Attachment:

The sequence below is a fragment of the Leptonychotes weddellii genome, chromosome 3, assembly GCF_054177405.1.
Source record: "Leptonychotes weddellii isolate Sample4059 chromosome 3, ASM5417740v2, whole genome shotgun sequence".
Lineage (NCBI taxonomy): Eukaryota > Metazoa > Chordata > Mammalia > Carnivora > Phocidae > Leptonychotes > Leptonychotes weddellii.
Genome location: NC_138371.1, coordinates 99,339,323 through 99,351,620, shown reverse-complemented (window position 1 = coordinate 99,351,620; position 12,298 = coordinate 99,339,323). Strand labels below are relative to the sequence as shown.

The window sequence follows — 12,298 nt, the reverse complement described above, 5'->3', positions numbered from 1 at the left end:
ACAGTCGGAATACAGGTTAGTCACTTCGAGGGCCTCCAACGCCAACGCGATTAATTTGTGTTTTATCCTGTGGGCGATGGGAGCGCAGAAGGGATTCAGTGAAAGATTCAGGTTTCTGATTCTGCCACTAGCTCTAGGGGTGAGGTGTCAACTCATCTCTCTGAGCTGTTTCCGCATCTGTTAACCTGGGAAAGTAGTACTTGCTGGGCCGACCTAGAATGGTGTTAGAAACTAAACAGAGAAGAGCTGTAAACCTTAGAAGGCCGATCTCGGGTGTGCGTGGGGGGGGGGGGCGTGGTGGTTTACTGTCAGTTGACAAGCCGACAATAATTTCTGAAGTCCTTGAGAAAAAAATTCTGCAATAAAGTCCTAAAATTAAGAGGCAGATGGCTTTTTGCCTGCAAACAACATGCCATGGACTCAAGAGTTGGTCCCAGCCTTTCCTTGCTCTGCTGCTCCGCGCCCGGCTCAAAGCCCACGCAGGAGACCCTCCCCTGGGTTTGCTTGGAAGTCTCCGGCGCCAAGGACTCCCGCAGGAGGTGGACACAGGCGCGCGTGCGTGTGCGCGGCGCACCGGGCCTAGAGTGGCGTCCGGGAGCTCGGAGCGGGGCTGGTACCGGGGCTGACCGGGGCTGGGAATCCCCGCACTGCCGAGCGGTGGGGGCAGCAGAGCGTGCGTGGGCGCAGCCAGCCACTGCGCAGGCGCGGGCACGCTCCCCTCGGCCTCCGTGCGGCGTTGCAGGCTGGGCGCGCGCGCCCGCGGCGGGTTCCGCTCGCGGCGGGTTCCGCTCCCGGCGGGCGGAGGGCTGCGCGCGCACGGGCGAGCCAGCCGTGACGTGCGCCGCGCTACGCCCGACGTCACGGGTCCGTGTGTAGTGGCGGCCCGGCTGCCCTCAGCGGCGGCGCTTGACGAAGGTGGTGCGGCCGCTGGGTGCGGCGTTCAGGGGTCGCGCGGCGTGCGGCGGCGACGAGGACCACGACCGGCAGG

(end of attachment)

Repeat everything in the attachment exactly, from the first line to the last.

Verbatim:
The sequence below is a fragment of the Leptonychotes weddellii genome, chromosome 3, assembly GCF_054177405.1.
Source record: "Leptonychotes weddellii isolate Sample4059 chromosome 3, ASM5417740v2, whole genome shotgun sequence".
Lineage (NCBI taxonomy): Eukaryota > Metazoa > Chordata > Mammalia > Carnivora > Phocidae > Leptonychotes > Leptonychotes weddellii.
Genome location: NC_138371.1, coordinates 99,339,323 through 99,351,620, shown reverse-complemented (window position 1 = coordinate 99,351,620; position 12,298 = coordinate 99,339,323). Strand labels below are relative to the sequence as shown.

The window sequence follows — 12,298 nt, the reverse complement described above, 5'->3', positions numbered from 1 at the left end:
ACAGTCGGAATACAGGTTAGTCACTTCGAGGGCCTCCAACGCCAACGCGATTAATTTGTGTTTTATCCTGTGGGCGATGGGAGCGCAGAAGGGATTCAGTGAAAGATTCAGGTTTCTGATTCTGCCACTAGCTCTAGGGGTGAGGTGTCAACTCATCTCTCTGAGCTGTTTCCGCATCTGTTAACCTGGGAAAGTAGTACTTGCTGGGCCGACCTAGAATGGTGTTAGAAACTAAACAGAGAAGAGCTGTAAACCTTAGAAGGCCGATCTCGGGTGTGCGTGGGGGGGGGGGGCGTGGTGGTTTACTGTCAGTTGACAAGCCGACAATAATTTCTGAAGTCCTTGAGAAAAAAATTCTGCAATAAAGTCCTAAAATTAAGAGGCAGATGGCTTTTTGCCTGCAAACAACATGCCATGGACTCAAGAGTTGGTCCCAGCCTTTCCTTGCTCTGCTGCTCCGCGCCCGGCTCAAAGCCCACGCAGGAGACCCTCCCCTGGGTTTGCTTGGAAGTCTCCGGCGCCAAGGACTCCCGCAGGAGGTGGACACAGGCGCGCGTGCGTGTGCGCGGCGCACCGGGCCTAGAGTGGCGTCCGGGAGCTCGGAGCGGGGCTGGTACCGGGGCTGACCGGGGCTGGGAATCCCCGCACTGCCGAGCGGTGGGGGCAGCAGAGCGTGCGTGGGCGCAGCCAGCCACTGCGCAGGCGCGGGCACGCTCCCCTCGGCCTCCGTGCGGCGTTGCAGGCTGGGCGCGCGCGCCCGCGGCGGGTTCCGCTCGCGGCGGGTTCCGCTCCCGGCGGGCGGAGGGCTGCGCGCGCACGGGCGAGCCAGCCGTGACGTGCGCCGCGCTACGCCCGACGTCACGGGTCCGTGTGTAGTGGCGGCCCGGCTGCCCTCAGCGGCGGCGCTTGACGAAGGTGGTGCGGCCGCTGGGTGCGGCGTTCAGGGGTCGCGCGGCGTGCGGCGGCGACGAGGACCACGACCGGCAGG